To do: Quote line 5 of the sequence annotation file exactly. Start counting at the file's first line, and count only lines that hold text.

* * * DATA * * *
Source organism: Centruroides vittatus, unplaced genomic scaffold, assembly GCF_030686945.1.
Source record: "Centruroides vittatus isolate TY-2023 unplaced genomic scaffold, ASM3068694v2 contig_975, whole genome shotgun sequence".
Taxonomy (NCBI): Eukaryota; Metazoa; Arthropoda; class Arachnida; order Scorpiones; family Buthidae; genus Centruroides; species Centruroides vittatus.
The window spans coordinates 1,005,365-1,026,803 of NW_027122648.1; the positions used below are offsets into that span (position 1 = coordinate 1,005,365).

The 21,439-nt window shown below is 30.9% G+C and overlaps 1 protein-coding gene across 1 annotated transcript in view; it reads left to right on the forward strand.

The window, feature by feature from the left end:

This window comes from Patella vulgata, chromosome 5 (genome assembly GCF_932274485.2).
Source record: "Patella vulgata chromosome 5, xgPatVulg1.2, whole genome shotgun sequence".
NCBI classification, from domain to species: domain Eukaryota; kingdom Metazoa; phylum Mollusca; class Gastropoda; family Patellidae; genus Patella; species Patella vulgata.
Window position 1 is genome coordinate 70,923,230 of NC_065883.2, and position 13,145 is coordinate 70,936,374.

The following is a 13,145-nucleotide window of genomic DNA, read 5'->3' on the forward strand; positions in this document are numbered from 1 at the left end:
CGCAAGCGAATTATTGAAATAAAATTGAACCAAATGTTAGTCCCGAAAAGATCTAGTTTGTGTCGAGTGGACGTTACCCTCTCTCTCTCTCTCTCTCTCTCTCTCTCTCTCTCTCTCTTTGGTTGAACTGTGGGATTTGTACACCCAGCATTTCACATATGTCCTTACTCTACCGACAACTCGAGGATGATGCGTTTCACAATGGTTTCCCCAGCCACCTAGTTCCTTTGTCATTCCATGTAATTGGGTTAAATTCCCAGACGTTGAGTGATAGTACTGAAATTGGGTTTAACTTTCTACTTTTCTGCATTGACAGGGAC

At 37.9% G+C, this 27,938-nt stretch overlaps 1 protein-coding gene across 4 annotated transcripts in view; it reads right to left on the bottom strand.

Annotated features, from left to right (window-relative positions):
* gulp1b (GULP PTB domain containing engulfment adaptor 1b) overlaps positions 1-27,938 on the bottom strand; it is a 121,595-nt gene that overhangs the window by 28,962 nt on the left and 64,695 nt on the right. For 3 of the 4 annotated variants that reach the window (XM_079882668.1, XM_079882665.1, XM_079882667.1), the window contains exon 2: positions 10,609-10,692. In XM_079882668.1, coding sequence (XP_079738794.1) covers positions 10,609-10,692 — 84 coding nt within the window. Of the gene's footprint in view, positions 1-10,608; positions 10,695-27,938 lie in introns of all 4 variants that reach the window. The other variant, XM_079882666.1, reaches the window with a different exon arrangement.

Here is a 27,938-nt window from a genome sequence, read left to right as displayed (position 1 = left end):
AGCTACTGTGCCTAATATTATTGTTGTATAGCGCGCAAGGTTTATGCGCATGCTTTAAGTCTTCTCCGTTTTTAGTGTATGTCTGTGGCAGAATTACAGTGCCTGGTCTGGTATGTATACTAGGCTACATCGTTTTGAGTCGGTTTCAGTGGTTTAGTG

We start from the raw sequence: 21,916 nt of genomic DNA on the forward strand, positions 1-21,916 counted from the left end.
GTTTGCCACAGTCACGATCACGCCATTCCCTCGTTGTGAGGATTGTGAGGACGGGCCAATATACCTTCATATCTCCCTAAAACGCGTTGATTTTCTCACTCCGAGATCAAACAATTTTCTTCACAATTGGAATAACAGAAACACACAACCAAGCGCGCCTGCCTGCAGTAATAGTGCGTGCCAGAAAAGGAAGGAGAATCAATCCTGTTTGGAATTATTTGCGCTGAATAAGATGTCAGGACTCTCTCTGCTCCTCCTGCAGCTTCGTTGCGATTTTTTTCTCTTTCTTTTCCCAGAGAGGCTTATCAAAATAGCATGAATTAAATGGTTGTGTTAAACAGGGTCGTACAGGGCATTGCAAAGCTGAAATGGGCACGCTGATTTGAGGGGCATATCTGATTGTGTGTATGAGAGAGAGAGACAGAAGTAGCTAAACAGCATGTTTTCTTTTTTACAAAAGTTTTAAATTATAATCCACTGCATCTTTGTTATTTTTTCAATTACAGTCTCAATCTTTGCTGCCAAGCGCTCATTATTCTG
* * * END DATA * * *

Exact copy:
The 21,439-nt window shown below is 30.9% G+C and overlaps 1 protein-coding gene across 1 annotated transcript in view; it reads left to right on the forward strand.